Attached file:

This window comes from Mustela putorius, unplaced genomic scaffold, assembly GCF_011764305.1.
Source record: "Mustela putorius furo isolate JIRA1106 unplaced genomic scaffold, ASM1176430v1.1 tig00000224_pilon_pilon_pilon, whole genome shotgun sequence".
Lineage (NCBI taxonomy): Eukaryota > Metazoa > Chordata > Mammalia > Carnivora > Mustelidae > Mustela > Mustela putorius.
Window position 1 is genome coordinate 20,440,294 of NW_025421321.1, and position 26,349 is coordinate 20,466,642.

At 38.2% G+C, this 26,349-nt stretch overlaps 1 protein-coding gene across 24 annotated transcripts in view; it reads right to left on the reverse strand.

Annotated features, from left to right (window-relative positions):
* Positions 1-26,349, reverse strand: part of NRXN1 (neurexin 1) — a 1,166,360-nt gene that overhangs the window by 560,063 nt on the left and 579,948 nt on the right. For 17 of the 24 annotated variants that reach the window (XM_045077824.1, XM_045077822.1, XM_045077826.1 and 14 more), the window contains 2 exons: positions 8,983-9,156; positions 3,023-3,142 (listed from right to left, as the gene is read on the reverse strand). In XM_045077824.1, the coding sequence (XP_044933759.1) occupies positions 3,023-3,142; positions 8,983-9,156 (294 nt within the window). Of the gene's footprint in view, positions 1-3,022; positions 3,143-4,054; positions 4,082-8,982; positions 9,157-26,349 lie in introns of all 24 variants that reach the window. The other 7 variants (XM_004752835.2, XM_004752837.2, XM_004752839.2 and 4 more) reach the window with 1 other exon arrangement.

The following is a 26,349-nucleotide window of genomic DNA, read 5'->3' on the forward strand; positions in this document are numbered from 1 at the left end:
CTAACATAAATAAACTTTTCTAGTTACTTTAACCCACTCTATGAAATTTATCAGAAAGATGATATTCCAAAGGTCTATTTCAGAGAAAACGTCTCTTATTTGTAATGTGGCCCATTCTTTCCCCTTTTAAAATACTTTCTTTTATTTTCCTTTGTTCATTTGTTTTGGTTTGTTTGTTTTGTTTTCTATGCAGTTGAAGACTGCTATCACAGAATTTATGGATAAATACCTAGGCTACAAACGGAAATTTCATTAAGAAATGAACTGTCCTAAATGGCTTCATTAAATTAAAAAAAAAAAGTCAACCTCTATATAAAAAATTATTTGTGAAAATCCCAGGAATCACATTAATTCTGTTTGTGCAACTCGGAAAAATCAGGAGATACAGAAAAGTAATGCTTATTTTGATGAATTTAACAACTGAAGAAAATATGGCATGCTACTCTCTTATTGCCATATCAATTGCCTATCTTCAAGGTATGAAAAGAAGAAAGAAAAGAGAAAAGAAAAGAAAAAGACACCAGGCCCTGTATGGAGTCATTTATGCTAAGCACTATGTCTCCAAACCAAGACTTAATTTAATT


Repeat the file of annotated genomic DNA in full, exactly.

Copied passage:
This window comes from Mustela putorius, unplaced genomic scaffold, assembly GCF_011764305.1.
Source record: "Mustela putorius furo isolate JIRA1106 unplaced genomic scaffold, ASM1176430v1.1 tig00000224_pilon_pilon_pilon, whole genome shotgun sequence".
Lineage (NCBI taxonomy): Eukaryota > Metazoa > Chordata > Mammalia > Carnivora > Mustelidae > Mustela > Mustela putorius.
Window position 1 is genome coordinate 20,440,294 of NW_025421321.1, and position 26,349 is coordinate 20,466,642.

At 38.2% G+C, this 26,349-nt stretch overlaps 1 protein-coding gene across 24 annotated transcripts in view; it reads right to left on the reverse strand.

Annotated features, from left to right (window-relative positions):
* Positions 1-26,349, reverse strand: part of NRXN1 (neurexin 1) — a 1,166,360-nt gene that overhangs the window by 560,063 nt on the left and 579,948 nt on the right. For 17 of the 24 annotated variants that reach the window (XM_045077824.1, XM_045077822.1, XM_045077826.1 and 14 more), the window contains 2 exons: positions 8,983-9,156; positions 3,023-3,142 (listed from right to left, as the gene is read on the reverse strand). In XM_045077824.1, the coding sequence (XP_044933759.1) occupies positions 3,023-3,142; positions 8,983-9,156 (294 nt within the window). Of the gene's footprint in view, positions 1-3,022; positions 3,143-4,054; positions 4,082-8,982; positions 9,157-26,349 lie in introns of all 24 variants that reach the window. The other 7 variants (XM_004752835.2, XM_004752837.2, XM_004752839.2 and 4 more) reach the window with 1 other exon arrangement.

The following is a 26,349-nucleotide window of genomic DNA, read 5'->3' on the forward strand; positions in this document are numbered from 1 at the left end:
CTAACATAAATAAACTTTTCTAGTTACTTTAACCCACTCTATGAAATTTATCAGAAAGATGATATTCCAAAGGTCTATTTCAGAGAAAACGTCTCTTATTTGTAATGTGGCCCATTCTTTCCCCTTTTAAAATACTTTCTTTTATTTTCCTTTGTTCATTTGTTTTGGTTTGTTTGTTTTGTTTTCTATGCAGTTGAAGACTGCTATCACAGAATTTATGGATAAATACCTAGGCTACAAACGGAAATTTCATTAAGAAATGAACTGTCCTAAATGGCTTCATTAAATTAAAAAAAAAAAGTCAACCTCTATATAAAAAATTATTTGTGAAAATCCCAGGAATCACATTAATTCTGTTTGTGCAACTCGGAAAAATCAGGAGATACAGAAAAGTAATGCTTATTTTGATGAATTTAACAACTGAAGAAAATATGGCATGCTACTCTCTTATTGCCATATCAATTGCCTATCTTCAAGGTATGAAAAGAAGAAAGAAAAGAGAAAAGAAAAGAAAAAGACACCAGGCCCTGTATGGAGTCATTTATGCTAAGCACTATGTCTCCAAACCAAGACTTAATTTAATT